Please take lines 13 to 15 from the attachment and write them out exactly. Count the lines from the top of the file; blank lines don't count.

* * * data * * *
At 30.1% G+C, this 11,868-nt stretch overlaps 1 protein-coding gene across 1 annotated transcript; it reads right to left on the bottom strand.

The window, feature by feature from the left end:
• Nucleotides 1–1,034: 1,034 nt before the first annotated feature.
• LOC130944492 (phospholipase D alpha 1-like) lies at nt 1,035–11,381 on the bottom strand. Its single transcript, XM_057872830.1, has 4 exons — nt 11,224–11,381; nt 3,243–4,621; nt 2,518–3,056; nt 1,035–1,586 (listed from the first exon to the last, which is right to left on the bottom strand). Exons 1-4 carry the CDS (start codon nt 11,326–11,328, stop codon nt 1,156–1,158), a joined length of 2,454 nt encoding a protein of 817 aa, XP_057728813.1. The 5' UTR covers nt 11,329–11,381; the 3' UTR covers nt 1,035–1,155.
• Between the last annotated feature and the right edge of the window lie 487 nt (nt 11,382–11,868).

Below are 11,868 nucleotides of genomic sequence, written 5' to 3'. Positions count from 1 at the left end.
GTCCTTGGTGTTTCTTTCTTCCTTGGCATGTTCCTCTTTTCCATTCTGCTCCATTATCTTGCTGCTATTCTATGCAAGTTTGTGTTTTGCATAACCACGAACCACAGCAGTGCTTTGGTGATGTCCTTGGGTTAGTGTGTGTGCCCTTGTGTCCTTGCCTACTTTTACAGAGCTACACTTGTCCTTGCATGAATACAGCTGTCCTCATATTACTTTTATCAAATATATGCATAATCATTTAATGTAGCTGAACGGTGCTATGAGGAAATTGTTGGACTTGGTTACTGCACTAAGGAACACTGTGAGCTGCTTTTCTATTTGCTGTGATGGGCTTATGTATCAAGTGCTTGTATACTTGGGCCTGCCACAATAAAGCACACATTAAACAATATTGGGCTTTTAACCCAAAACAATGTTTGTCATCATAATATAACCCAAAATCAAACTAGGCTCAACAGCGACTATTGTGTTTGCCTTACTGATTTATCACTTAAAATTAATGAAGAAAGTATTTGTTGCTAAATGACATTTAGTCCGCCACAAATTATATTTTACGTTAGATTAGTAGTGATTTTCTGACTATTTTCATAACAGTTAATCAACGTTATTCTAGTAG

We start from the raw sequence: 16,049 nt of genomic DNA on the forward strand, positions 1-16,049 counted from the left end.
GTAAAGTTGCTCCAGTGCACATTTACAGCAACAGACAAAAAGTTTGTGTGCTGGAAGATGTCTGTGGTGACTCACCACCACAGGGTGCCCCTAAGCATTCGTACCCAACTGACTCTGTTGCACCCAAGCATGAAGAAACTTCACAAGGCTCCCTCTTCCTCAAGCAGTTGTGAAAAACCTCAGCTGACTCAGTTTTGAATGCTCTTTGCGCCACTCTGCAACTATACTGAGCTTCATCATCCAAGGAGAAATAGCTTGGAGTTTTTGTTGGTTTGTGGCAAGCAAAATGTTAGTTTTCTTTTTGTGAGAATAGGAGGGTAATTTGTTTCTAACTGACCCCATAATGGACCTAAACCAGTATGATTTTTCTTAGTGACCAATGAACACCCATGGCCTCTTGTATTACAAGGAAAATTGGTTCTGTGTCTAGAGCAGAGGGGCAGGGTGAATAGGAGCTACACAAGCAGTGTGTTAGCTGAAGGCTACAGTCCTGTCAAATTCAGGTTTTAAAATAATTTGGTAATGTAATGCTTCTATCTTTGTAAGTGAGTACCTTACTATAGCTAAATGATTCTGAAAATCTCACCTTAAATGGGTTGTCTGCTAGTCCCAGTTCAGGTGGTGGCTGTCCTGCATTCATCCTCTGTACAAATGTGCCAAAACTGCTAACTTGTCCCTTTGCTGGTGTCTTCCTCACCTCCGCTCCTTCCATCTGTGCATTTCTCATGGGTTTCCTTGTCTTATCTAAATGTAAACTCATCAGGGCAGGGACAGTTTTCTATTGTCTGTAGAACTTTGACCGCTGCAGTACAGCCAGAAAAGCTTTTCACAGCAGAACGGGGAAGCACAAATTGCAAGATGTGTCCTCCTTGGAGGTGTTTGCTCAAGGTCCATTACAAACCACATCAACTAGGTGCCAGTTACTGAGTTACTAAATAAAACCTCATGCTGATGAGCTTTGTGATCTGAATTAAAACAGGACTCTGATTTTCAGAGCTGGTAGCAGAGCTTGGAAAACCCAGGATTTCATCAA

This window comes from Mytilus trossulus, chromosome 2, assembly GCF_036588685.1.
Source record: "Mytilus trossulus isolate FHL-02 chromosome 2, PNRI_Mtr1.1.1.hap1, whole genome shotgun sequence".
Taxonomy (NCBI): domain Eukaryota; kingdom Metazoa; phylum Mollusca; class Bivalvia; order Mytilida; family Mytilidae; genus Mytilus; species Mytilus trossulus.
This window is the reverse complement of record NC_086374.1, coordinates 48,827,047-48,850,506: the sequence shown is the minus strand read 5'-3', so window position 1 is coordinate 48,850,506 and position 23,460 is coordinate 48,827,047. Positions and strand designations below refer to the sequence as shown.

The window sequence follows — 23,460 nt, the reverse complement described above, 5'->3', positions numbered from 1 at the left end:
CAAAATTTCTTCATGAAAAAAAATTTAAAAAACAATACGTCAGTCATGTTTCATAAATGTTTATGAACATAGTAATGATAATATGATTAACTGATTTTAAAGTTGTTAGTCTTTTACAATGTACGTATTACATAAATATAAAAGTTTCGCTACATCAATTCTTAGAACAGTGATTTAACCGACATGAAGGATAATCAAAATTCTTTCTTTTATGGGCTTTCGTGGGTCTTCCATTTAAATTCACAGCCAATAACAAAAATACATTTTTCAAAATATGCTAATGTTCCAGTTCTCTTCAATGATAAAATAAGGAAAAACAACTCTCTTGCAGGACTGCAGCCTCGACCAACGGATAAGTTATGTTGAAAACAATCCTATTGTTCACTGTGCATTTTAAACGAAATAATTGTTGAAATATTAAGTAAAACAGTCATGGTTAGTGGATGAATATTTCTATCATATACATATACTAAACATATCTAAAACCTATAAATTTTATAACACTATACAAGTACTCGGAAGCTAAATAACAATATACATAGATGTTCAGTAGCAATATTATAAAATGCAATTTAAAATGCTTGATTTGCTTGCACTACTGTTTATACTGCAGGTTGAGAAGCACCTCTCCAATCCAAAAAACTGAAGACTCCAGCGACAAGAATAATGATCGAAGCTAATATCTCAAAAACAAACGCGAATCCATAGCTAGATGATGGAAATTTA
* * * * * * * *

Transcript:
This window is the reverse complement of record NC_086374.1, coordinates 48,827,047-48,850,506: the sequence shown is the minus strand read 5'-3', so window position 1 is coordinate 48,850,506 and position 23,460 is coordinate 48,827,047. Positions and strand designations below refer to the sequence as shown.

The window sequence follows — 23,460 nt, the reverse complement described above, 5'->3', positions numbered from 1 at the left end:
CAAAATTTCTTCATGAAAAAAAATTTAAAAAACAATACGTCAGTCATGTTTCATAAATGTTTATGAACATAGTAATGATAATATGATTAACTGATTTTAAAGTTGTTAGTCTTTTACAATGTACGTATTACATAAATATAAAAGTTTCGCTACATCAATTCTTAGAACAGTGATTTAACCGACATGAAGGATAATCAAAATTCTTTCTTTTATGGGCTTTCGTGGGTCTTCCATTTAAATTCACAGCCAATAACAAAAATACATTTTTCAAAATATGCTAATGTTCCAGTTCTCTTCAATGATAAAATAAGGAAAAACAACTCTCTTGCAGGACTGCAGCCTCGACCAACGGATAAGTTATGTTGAAAACAATCCTATTGTTCACTGTGCATTTTAAACGAAATAATTGTTGAAATATTAAGTAAAACAGTCATGGTTAGTGGATGAATATTTCTATCATATACATATACTAAACATATCTAAAACCTATAAATTTTATAACACTATACAAGTACTCGGAAGCTAAATAACAATATACATAGATGTTCAGTAGCAATATTATAAAATGCAATTTAAAATGCTTGATTTGCTTGCACTACTGTTTATACTGCAGGTTGAGAAGCACCTCTCCAATCCAAAAAACTGAAGACTCCAGCGACAAGAATAATGATCGAAGCTAATATCTCAAAAACAAACGCGAATCCATAGCTAGATGATGGAAATTTA